“We recruited a lot of other players who haven’t played Gaelic football in a while. It wasn’t like it was players from other teams that came. It was girls that maybe fell out of love for the game and wanted to get back at it. The recruitment side of things was really, really important for me because winning a league is very different from Championship. 

“it’s consistency through about eight months and I knew that was going to be hard. We put a pre-season together were we played teams that above our ability. We played my own club [Sarsfields], played Lámh Dhearg and Rossa. We have seven or eight games in pre-season and it was the best thing for us and it really stood by us. 

“Going into the season we had great momentum, the squad was really, really good and things were going great.The match before the season started our centre-half forward fell pregnant (something I’ve had to get used to as a manager as I’m used to taking boys teams), our left-half back got a serious injury in pre-season and had has been out for the year. We had to jig things around a bit because we were playing a style and working out what our best team was going to be. 

“It gave other players the chance to step up as such and Darach putting a playing style together and we worked together and put our stamp on it. We wouldn’t be where we are without the coaches that we have and influence they have in their own different ways. We started the league really, really well. We actually have the best defence in the league, our defence has been unbelievable and really, really fantastic – we’ve done a lot of work on tackling and stuff like that”.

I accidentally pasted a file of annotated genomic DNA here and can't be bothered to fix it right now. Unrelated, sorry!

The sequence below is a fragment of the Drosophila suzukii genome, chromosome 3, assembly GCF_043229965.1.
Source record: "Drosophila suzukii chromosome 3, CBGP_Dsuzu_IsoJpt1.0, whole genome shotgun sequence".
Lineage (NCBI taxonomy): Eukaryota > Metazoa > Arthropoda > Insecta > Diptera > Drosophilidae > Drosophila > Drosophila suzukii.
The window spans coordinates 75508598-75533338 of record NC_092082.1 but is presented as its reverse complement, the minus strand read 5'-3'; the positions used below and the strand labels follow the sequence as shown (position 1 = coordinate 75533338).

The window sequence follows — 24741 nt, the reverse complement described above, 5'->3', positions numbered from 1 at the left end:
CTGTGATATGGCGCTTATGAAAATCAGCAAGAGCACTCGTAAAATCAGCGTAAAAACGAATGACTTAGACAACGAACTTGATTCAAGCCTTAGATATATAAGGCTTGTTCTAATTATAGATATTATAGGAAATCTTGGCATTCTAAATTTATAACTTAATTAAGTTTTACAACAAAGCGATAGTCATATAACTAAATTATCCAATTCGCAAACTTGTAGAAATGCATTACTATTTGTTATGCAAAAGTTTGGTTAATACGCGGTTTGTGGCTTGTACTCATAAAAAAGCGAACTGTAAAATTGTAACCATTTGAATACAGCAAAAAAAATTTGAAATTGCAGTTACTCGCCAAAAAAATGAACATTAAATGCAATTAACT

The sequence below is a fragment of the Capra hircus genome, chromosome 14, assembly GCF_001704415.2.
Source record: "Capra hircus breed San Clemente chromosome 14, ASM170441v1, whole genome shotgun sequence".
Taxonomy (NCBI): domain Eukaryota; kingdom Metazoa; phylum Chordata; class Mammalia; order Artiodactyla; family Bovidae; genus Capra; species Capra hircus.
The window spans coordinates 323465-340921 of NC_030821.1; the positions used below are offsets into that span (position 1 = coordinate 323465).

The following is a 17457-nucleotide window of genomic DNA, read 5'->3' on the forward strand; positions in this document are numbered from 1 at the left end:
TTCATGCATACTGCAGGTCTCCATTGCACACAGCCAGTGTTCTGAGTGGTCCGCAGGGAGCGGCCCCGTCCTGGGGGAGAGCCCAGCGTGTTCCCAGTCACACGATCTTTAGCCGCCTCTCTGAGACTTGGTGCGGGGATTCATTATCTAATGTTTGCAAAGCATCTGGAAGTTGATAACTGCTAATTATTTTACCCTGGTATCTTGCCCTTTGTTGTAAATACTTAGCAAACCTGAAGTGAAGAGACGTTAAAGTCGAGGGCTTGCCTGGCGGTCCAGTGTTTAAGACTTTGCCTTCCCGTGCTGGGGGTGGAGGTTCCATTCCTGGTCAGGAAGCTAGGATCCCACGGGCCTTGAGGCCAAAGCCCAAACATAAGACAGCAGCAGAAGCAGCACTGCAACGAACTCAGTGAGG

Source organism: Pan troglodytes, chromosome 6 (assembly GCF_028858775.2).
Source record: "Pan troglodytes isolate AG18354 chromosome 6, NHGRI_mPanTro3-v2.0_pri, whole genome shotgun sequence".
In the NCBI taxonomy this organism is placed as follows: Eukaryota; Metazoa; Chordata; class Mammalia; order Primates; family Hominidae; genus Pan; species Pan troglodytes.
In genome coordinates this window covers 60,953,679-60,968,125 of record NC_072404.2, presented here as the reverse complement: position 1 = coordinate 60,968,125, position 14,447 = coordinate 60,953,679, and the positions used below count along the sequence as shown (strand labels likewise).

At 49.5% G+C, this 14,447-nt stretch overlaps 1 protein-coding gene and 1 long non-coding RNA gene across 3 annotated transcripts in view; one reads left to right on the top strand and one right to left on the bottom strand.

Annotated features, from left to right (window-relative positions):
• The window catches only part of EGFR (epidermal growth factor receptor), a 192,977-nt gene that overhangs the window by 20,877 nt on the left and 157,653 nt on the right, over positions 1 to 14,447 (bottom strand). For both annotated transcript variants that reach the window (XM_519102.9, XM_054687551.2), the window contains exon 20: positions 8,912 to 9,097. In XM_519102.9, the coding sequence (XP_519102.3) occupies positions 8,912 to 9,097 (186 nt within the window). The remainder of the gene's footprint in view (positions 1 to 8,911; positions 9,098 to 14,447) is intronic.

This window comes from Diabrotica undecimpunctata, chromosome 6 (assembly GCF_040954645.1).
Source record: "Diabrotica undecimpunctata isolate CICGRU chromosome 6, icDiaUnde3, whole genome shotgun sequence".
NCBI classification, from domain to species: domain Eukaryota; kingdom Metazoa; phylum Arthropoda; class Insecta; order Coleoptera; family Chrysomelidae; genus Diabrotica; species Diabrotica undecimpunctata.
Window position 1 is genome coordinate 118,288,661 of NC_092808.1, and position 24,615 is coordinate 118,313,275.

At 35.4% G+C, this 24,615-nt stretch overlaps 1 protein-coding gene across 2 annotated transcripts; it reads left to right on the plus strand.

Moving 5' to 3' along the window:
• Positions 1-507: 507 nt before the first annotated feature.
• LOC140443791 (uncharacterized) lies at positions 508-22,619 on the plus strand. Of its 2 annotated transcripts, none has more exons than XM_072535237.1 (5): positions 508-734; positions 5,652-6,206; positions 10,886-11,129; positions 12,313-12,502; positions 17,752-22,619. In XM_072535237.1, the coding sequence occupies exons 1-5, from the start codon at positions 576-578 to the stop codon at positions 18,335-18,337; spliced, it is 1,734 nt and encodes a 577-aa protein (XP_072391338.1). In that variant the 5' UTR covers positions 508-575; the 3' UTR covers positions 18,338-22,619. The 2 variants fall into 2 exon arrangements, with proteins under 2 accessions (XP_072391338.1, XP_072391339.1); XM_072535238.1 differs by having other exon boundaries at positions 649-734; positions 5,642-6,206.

Defeat to Randalstown earlier in the campaign proved to be a turning point in eyes of Doherty, in that it brought them back down to earth- though the Sarsfields clubman feels they have pushed on since. 

“We went to Randalstown and they gave us a hiding up there and it took us a while to get back after that” he reflected. 

“We had a few wins in a row and Randalstown brought us back down to earth again and we had to rethink things a bit and change things about a bit. We got back after that and got a few more victories. We finished fourth in the league- which I was delighted with. We said that we would see how we would get on and I dare say that no one ever dreamed that we would be top of the table like we are at the minute. 

“When we went into the split, we were fourth and a couple of point behind. It was really, really close between the top-four teams and we played Randalstown early in the split. At one point we were seven points down and the girl’s showed strength and fight like I’ve never seen. We ended up coming away with a one-point win.